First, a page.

# Is Your Solution Possible?

When you need to solve a word problem, you should:

- Read the problem.
- Write down all the information that the problem gives you.
- Write down what the question is asking you to do.
- Use clue words in the problem to make a plan to solve the problem.
- Write your plan as an equation.

In this section we will cover one of the most important steps in problem solving. Whenever you get an answer to a problem, you should think about what the answer means and whether or not it is reasonable. Ask yourself:

**Based on the problem I just solved, doe****s my answer make sense?**

Johnny is 24 years younger than his dad. If Johnny's dad is currently 30 years old, how old is Johnny?

Attempted Solution:

Given: Johnny's dad is 30

Question: How old is Johnny?

Plan: I should subtract 24 from Johnny's dad's age to find Johnny's age

Equation: J = 30 – 24

Calculator:

*Modified from: SharpEl-5120, EpiVictor, Wikimedia Commons*

Answer: J = -21

- Is this answer reasonable?
- Why or why not?
- Can you find where the mistake happened?

The first factor to consider is whether or not the answer to the problem is physically possible.

# Is Your Solution Logical?

The first question asked, "Is this possible?" Now we will ask, "Does this make sense?" There are times when even though the answer is possible, it just doesn't make any logical sense. Let's look at another attempted solution for the example from section 1.

Johnny is 24 years younger than his dad. If Johnny's dad is currently 30 years old, how old is Johnny?

Solution:

Given: Johnny's dad is 30.

Question: How old is Johnny?

Plan: I should add 24 to Johnny's dad's age to find Johnny's age.

Equation: *J *= 30 + 24

Calculator:

*Modified from: SharpEl-5120, EpiVictor, Wikimedia Commons*

Answer: *J *= 54

- Is this a possible age for someone?
- Is this answer reasonable?
- Why or why not?
- Where is the mistake in the solution?

# Checking Your Solution by Estimation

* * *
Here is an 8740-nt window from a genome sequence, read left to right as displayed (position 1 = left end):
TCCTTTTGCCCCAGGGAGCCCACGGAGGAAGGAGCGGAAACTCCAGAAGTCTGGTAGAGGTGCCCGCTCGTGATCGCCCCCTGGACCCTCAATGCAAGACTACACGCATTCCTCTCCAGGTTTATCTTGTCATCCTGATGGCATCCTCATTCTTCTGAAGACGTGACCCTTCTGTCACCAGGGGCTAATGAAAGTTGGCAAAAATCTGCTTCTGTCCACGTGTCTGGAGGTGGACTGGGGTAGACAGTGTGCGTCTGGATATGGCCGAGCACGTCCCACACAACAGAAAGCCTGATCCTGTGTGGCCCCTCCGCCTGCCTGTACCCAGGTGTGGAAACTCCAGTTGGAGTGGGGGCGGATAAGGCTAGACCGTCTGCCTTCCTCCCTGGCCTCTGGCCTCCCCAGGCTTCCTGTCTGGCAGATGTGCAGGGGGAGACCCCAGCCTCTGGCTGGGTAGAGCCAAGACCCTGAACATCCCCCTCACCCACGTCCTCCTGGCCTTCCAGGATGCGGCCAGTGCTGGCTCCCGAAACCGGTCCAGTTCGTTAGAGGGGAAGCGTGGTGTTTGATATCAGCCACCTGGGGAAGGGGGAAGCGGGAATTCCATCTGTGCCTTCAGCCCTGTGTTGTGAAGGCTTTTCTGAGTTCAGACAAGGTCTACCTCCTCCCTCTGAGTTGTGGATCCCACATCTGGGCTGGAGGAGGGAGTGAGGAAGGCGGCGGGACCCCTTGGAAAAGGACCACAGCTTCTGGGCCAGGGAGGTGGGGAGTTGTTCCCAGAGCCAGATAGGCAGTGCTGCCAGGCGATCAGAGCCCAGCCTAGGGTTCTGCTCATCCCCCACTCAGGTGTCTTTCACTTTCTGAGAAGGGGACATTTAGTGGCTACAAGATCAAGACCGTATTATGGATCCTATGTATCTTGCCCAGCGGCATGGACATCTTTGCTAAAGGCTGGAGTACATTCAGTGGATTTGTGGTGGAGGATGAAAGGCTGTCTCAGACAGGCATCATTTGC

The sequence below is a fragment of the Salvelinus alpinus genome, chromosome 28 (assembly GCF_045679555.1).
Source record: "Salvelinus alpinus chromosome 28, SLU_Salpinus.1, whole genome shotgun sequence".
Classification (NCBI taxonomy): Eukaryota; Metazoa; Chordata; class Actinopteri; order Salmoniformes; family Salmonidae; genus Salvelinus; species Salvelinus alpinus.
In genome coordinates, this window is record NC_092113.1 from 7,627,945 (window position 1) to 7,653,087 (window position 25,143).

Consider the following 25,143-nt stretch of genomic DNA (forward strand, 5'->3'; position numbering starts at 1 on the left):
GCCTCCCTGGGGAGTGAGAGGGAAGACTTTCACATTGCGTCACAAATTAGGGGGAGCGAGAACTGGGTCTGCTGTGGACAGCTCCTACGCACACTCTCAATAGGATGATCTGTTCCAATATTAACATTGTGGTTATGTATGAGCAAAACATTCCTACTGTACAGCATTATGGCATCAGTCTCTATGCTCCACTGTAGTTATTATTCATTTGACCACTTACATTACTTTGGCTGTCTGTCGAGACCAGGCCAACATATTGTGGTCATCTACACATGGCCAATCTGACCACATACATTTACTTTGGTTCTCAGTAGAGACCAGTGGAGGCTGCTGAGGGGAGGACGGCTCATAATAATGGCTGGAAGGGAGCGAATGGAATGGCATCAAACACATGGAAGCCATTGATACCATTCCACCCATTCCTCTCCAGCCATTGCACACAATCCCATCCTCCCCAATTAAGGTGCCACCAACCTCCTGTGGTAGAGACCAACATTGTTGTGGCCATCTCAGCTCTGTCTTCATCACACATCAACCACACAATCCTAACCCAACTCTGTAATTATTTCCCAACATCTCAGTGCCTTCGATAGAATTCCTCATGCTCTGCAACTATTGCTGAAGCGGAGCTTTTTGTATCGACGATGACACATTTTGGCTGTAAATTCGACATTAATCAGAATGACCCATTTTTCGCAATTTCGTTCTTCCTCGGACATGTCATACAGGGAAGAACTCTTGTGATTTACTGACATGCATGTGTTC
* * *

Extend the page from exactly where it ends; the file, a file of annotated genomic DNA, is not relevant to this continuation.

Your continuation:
We know the answer is possible and logical. Now, we need to know if it is the answer we were expecting.

Sometimes you can make approximations and estimates to check if your answer is close to what you expected. In the next problem, Beth will make some approximations with some messy numbers so that she can do the math in her head.

Read the problem and answer the questions that follow in your notes.

Beth is at a store shopping for a television. The price of the television that she wants to buy is $897.43. The mounting bracket for the television costs $101.99, and the charge for installation is $199.74. Beth does some quick mental math and decides to spread the payments out over a year–making 12 equal payments. She estimates that her monthly payment will be $100.00. Is this a reasonable estimate of the amount for each payment?

- What information is given in the problem?
- What question does the problem ask?
- What is your plan for solving this problem?
- Was Beth's answer reasonable?
- How did Beth do that in her head?

Rounding can be an effective way to check if your answer to a problem with messy numbers is reasonable. In the previous problem, rounding to the nearest hundred only made a difference of less than $3 in the price of each item—a very reasonable estimate for items that each cost more than $100.00. Be careful not to round too much. You want to round to the nearest number that you can so that you can accurately check your work.

Read the following situation and answer the questions that follow in your notes.

Mr. Jones is working out a budget for household expenses. He looks at the monthly statement from his car insurance, and he sees that he pays $119.00 every month. Based on this information, he budgets $1200.00 for car insurance for the year.

- What was the rounded estimate that Mr. Jones used for his monthly car insurance bill?
- How much does Mr. Jones actually spend on car insurance in a year?
- Was Mr. Jones's rounding a reasonable estimate?
- What would a better estimate have been?

# Practice

# Solving Problems With a Range of Answers

Some word problems are written so that the solution is not a single number but a range of numbers. You should check to see that your answer is within the range.

Read the following problem and answer the questions below.

Susan babysits for several families. The different families pay her between $8 - $10 per hour. Last month she babysat for a total of 30 hours. Which of the following is a reasonable amount that she could have been paid for the month?

A. $175.00

B. $264.00

C. $325.00

D. $200.00

- What information is given in the problem?
- What question is the problem asking?
- What is your plan for solving this problem?
- Which pay rate would give Susan the least money?
- How much would she make at that rate?
- Which pay rate would give Susan the most money?
- How much would she make at that rate?
- What is the range of possible answers to the question?
- Which choice is the correct answer to the problem?